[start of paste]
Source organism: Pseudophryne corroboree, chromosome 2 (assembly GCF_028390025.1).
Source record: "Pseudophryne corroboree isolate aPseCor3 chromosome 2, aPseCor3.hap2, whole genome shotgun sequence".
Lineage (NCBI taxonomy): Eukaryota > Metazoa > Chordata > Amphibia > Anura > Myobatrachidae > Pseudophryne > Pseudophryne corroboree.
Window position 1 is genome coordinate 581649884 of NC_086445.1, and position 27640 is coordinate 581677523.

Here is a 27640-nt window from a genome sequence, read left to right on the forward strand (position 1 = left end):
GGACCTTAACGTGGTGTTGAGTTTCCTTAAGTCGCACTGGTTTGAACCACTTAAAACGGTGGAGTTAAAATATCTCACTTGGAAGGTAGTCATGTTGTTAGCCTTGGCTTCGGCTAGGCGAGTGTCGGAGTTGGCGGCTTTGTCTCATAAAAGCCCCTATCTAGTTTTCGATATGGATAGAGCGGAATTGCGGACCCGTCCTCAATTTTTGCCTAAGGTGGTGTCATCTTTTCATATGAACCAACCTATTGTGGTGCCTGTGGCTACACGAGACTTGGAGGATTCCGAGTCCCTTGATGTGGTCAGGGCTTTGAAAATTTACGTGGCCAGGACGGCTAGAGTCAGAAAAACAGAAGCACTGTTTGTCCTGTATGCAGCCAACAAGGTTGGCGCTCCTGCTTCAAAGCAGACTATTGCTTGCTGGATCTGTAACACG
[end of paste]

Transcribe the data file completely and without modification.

Source organism: Pseudophryne corroboree, chromosome 2 (assembly GCF_028390025.1).
Source record: "Pseudophryne corroboree isolate aPseCor3 chromosome 2, aPseCor3.hap2, whole genome shotgun sequence".
Lineage (NCBI taxonomy): Eukaryota > Metazoa > Chordata > Amphibia > Anura > Myobatrachidae > Pseudophryne > Pseudophryne corroboree.
Window position 1 is genome coordinate 581649884 of NC_086445.1, and position 27640 is coordinate 581677523.

Here is a 27640-nt window from a genome sequence, read left to right on the forward strand (position 1 = left end):
GGACCTTAACGTGGTGTTGAGTTTCCTTAAGTCGCACTGGTTTGAACCACTTAAAACGGTGGAGTTAAAATATCTCACTTGGAAGGTAGTCATGTTGTTAGCCTTGGCTTCGGCTAGGCGAGTGTCGGAGTTGGCGGCTTTGTCTCATAAAAGCCCCTATCTAGTTTTCGATATGGATAGAGCGGAATTGCGGACCCGTCCTCAATTTTTGCCTAAGGTGGTGTCATCTTTTCATATGAACCAACCTATTGTGGTGCCTGTGGCTACACGAGACTTGGAGGATTCCGAGTCCCTTGATGTGGTCAGGGCTTTGAAAATTTACGTGGCCAGGACGGCTAGAGTCAGAAAAACAGAAGCACTGTTTGTCCTGTATGCAGCCAACAAGGTTGGCGCTCCTGCTTCAAAGCAGACTATTGCTTGCTGGATCTGTAACACG